When you think about your childhood, what book comes to mind?
Lots of things. My mum read to my sister and I all the time when we were young –usually when we were in the bath! Amongst many favourites were The Land of Green Ginger by Noel Langley, The Secret Garden by Francis Hodgson Burnett; and a collection of stories by Hans Christian Anderson that I treasured, but always approached with trepidation because so many of the stories in it made me cry. I also have to confess to reading Famous Five books and the St. Clare’s and Malory Towers series, all by Enid Blyton, over and over again, despite what I can now recognise to be their limited literary value and (sometimes) unpleasant social attitudes.
What did you want to be when you were growing up?
A poet. I wanted to be a poet and live in the Lake District. I now write philosophy and live on the edge of the Yorkshire Dales. I’m getting quite close, I think!
When did you fall in love with philosophy?
As soon as I began doing it. Literally – immediately. I knew it was for me right away. I’d never done philosophy at school – nobody really did back then. But I applied to do Philosophy, Politics and Economics at University, mainly because I thought I wanted to do Politics and Economics. I didn’t know what Philosophy was – it just came along with the other two subjects. But as it turned out, it was Philosophy that grabbed me. When I started studying it, I felt as though I had suddenly discovered the place where people were discussing all the things it came to me naturally to wonder about; and where they thought about things in the way I did – in the way I thought one *should* think about things. That is: slowly, rationally, carefully – making distinctions, clarifying points, refusing obfuscation and over-complication – and trying always to find out the truth about big and difficult questions, in so far as it’s possible – and admitting freely when it isn’t possible.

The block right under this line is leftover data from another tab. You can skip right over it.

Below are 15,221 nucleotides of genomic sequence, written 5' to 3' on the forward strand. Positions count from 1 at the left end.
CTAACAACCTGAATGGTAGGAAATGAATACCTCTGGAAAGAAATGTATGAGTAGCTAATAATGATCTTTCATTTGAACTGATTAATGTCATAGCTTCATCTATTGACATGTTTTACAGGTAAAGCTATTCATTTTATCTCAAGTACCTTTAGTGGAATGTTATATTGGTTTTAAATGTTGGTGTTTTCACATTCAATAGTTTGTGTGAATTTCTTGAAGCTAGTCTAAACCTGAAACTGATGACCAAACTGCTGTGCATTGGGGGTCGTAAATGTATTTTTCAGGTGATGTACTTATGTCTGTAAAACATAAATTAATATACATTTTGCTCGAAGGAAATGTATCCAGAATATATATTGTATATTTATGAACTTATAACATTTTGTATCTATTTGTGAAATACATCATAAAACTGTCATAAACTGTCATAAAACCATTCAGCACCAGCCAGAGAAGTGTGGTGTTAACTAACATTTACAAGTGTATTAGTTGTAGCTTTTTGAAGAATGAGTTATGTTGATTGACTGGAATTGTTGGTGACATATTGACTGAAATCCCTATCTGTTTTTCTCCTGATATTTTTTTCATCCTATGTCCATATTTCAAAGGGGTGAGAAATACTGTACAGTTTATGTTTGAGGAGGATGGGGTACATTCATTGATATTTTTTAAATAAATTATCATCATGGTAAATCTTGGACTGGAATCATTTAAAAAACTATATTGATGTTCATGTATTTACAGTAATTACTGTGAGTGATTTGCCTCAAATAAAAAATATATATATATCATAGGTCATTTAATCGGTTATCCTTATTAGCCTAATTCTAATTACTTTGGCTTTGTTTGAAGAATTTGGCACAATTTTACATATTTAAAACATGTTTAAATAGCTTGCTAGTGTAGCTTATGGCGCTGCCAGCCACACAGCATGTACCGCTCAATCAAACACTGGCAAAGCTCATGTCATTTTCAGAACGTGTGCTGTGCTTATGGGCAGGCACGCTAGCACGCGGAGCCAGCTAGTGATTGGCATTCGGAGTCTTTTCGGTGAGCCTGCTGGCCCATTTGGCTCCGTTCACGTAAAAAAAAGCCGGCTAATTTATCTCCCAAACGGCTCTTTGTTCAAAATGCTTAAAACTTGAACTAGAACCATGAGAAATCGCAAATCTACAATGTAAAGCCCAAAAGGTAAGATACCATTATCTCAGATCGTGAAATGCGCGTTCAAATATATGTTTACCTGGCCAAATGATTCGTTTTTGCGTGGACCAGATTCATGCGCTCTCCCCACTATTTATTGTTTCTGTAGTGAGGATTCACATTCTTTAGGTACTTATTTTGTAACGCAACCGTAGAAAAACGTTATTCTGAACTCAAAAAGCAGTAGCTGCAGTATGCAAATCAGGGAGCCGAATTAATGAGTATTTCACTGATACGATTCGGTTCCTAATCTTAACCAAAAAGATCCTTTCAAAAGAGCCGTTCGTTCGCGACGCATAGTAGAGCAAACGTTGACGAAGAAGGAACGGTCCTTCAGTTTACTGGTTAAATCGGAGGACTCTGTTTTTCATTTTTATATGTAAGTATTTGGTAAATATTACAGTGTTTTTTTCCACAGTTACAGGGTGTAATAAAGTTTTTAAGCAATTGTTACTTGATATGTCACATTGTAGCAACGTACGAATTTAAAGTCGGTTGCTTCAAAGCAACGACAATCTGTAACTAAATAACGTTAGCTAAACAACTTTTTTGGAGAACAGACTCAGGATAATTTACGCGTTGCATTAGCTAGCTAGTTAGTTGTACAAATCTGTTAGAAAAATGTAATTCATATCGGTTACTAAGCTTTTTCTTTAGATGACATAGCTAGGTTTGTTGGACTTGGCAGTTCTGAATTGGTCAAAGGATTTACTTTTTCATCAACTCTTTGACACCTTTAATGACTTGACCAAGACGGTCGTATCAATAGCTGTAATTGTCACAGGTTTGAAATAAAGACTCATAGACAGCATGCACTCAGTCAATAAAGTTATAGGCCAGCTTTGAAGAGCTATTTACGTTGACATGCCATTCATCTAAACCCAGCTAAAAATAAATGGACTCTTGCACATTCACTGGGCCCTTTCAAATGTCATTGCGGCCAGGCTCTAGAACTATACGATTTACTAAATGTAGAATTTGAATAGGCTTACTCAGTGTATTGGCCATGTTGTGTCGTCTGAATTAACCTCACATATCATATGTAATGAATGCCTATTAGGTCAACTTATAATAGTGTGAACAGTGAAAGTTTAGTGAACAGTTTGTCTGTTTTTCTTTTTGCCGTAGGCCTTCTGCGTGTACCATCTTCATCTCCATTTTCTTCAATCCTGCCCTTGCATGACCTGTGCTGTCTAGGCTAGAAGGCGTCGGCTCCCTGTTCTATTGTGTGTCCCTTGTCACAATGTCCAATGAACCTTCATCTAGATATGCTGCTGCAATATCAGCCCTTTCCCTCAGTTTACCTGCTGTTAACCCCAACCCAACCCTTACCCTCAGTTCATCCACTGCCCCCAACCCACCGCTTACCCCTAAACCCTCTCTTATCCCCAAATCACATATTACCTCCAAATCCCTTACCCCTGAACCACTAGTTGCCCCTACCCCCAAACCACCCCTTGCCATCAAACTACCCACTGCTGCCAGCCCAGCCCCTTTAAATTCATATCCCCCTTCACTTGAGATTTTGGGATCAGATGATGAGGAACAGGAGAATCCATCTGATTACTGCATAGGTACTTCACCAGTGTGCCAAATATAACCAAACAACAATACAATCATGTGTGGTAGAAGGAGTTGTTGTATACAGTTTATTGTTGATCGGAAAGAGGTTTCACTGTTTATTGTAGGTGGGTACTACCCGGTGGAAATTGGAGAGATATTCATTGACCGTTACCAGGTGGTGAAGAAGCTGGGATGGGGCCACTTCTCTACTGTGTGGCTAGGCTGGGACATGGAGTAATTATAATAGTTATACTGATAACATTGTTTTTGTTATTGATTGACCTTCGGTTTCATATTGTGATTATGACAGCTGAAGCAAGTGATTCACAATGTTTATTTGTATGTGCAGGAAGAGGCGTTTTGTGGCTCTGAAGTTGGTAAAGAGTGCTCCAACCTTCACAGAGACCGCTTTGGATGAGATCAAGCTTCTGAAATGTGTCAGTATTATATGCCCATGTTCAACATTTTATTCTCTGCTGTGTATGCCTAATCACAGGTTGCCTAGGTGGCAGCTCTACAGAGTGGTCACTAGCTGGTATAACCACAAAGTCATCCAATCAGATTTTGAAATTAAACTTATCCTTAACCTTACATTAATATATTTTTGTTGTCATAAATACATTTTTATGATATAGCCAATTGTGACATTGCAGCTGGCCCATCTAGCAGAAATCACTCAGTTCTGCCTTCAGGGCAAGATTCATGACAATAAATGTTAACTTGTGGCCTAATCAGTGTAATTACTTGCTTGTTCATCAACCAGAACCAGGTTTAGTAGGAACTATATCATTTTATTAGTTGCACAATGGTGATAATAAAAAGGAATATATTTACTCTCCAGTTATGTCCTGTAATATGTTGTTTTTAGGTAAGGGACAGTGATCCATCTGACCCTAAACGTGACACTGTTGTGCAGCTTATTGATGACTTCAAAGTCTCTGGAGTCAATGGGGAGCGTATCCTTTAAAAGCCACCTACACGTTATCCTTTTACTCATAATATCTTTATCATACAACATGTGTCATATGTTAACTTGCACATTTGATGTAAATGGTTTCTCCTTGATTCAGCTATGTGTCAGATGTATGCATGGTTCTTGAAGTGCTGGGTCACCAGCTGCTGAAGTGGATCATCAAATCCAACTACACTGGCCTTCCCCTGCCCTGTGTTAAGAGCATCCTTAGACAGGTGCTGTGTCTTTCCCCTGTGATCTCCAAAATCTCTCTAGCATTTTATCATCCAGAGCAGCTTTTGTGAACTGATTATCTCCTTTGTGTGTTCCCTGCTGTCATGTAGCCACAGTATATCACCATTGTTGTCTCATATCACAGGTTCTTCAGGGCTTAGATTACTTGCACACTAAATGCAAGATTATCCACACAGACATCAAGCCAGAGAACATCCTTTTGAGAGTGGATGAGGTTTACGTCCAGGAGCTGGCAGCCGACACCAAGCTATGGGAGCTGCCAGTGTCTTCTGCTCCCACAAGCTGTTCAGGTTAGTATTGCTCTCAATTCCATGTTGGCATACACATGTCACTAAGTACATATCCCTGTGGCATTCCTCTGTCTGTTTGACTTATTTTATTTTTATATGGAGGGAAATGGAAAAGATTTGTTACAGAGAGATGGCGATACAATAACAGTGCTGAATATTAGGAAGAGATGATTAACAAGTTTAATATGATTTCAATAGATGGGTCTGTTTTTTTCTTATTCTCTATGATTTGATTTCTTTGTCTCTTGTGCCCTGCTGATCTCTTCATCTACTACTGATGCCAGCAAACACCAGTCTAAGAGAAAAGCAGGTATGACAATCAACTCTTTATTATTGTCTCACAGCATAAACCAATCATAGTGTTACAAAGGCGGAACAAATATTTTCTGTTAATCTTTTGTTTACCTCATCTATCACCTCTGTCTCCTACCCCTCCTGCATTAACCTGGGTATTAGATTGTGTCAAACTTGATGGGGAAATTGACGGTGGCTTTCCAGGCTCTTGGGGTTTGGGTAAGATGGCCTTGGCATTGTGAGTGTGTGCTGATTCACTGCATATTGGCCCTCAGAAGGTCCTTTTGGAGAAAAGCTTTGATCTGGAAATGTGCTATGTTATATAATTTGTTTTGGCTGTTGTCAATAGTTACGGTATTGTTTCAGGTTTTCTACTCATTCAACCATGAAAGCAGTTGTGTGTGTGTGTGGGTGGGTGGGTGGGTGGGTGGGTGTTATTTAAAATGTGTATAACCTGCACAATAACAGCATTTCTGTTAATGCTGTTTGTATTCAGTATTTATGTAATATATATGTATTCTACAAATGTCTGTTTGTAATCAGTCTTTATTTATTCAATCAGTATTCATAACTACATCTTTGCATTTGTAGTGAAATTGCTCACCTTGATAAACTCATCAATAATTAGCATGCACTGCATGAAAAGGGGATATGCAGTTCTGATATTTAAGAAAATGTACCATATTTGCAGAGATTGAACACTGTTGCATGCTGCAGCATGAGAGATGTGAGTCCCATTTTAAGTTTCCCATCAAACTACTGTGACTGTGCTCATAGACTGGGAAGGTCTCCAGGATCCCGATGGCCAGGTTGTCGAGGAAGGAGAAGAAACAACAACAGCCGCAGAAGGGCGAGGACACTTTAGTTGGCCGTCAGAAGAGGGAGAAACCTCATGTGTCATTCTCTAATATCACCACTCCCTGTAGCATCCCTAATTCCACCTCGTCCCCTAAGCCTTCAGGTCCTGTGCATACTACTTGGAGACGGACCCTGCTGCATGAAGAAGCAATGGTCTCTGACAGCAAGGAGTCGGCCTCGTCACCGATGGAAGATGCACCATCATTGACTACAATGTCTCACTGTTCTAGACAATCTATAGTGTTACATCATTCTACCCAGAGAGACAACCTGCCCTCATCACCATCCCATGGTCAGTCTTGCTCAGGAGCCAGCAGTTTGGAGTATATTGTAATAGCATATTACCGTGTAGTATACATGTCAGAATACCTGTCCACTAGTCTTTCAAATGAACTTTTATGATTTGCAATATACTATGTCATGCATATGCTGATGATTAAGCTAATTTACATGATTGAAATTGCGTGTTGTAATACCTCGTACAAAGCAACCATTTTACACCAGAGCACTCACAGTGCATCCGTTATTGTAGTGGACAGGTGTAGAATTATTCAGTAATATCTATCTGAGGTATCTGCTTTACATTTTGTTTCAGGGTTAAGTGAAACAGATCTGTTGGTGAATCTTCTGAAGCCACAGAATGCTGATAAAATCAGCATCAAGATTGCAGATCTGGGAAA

What do you think your school aged self would think of the present day you?